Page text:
For our first official work day at the TEJAS Internship, we met at the Community Garden at Herman Brown Park that the students of Furr High School built. I had previously met my peers so I was not as nervous that day. We did not take photographs or footage of what was happening, so we could be present and part of the opening blessing by Chikawa.The indigenous group, Chikawa, were the ones who originally blessed the garden the first year it opened and we were there this year to participate in the blessing once again. I learned about their culture and how everything they do has a meaning, from the way they open their ceremonies to the placement of every item. We started off with the opening of the four directions and I quickly realized that every ‘danza’ had a different meaning. One thing that stood out to me were the rattles (cascabeles) wrapped around their ankles, they come from a tree called Ayoyote. This tree has beautiful yellow flowers whose seeds become the rattles for their ankles. I had previously seen these traditional dances but had never taken part in one. I never knew their purpose, just that I was always drawn to their music and dance. The sound of the rattles and the beat of the loud drum would always give me goosebumps when listening. I realize indigenous groups are really close to the earth, how much they use natural elements and materials all throughout, and the way they dance expresses the deep love for their culture.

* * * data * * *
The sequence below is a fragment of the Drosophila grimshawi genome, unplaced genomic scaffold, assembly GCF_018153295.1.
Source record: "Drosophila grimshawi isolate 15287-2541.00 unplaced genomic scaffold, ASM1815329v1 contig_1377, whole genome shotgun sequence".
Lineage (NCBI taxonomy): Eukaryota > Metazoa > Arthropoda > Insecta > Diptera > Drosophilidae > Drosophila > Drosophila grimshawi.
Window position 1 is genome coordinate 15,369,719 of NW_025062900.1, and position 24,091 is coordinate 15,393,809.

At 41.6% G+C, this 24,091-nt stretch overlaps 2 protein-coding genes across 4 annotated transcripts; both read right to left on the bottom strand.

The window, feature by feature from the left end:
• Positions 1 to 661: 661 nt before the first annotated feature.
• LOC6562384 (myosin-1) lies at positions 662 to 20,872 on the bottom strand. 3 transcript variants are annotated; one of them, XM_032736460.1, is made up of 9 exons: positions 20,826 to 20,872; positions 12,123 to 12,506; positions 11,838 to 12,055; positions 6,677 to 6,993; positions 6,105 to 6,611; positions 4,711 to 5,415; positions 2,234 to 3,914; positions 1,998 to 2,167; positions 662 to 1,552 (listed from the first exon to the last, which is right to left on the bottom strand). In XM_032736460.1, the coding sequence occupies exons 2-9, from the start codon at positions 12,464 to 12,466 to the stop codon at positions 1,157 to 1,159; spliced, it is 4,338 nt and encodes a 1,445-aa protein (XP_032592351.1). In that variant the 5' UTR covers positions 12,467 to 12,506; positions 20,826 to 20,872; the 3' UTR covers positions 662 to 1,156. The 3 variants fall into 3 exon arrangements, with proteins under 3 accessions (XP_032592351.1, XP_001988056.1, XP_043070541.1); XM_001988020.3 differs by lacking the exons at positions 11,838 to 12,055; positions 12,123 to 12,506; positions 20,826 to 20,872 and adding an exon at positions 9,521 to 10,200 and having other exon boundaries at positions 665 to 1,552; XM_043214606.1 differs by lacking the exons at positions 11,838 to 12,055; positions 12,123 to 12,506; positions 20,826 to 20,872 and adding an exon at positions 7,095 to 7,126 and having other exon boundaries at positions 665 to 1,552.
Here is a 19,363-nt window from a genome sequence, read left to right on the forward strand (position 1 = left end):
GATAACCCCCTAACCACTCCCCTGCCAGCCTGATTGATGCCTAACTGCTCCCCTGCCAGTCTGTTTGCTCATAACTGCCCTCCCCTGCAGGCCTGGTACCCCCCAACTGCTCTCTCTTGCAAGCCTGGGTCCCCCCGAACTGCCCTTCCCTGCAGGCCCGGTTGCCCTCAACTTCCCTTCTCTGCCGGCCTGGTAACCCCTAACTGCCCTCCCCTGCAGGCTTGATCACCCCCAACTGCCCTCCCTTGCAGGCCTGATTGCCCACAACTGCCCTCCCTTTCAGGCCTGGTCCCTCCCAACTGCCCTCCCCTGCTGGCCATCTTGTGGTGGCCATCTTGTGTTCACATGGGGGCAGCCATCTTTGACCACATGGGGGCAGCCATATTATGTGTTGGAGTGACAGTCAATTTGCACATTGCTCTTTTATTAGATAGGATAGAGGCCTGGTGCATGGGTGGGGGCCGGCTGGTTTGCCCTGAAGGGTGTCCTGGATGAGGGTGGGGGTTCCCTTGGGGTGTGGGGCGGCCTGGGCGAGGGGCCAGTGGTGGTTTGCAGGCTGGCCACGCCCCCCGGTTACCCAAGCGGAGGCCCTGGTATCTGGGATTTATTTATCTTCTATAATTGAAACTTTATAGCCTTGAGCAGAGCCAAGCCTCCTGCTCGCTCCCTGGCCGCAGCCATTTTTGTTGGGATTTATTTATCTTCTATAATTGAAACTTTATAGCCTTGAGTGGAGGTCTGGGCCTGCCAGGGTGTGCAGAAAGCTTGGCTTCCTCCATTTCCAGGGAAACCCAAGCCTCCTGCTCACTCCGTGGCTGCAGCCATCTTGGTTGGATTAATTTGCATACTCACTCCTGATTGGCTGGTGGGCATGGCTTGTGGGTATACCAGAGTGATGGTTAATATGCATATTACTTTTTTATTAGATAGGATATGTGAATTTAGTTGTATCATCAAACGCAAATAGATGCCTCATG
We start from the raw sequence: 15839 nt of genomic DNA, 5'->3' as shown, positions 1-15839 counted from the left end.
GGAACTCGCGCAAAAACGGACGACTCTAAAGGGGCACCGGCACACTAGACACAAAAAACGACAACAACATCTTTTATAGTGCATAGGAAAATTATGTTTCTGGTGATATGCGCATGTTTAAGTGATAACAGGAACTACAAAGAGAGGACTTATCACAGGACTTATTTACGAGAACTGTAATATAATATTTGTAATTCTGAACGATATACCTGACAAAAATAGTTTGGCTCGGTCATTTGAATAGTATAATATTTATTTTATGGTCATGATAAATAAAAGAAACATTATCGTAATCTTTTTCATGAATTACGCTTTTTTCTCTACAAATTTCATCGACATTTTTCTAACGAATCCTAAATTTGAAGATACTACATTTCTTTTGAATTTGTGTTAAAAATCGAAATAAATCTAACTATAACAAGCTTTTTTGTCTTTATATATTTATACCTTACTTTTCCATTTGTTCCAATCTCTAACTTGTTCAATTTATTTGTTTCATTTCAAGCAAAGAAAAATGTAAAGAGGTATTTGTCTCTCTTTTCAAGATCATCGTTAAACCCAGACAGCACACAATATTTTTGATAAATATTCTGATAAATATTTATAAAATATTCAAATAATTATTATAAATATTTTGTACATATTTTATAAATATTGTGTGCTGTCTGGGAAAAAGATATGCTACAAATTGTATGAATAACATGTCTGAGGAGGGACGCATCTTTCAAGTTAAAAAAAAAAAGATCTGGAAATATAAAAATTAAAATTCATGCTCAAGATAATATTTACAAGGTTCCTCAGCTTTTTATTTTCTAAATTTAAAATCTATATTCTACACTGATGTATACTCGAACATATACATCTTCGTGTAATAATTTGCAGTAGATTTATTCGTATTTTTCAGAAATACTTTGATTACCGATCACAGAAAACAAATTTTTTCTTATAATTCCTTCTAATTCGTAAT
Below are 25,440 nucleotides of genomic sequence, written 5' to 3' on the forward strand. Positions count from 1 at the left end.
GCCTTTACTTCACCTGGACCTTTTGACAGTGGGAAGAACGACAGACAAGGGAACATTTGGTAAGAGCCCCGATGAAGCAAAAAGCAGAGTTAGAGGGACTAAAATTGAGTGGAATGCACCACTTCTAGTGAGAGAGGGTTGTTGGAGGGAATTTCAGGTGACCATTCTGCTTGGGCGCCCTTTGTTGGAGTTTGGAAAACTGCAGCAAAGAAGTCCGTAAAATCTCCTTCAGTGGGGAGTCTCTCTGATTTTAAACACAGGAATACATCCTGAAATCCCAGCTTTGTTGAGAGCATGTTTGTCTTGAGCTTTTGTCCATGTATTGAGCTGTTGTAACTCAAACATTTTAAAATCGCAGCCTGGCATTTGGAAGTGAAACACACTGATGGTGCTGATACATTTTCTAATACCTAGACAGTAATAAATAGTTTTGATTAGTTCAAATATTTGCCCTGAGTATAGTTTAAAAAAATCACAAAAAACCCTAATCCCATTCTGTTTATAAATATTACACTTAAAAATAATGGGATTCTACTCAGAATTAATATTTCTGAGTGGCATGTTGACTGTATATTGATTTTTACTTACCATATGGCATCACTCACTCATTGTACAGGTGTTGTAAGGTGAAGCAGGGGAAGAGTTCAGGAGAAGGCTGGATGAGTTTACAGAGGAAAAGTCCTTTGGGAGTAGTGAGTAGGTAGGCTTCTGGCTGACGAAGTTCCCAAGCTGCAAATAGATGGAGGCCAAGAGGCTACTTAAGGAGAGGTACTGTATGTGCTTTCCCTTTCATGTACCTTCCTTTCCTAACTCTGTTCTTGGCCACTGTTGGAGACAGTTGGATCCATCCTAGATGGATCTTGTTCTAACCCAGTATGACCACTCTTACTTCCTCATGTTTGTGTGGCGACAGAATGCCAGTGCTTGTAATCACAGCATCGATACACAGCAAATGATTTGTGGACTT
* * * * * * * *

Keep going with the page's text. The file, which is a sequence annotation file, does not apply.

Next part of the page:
First Day of the Internship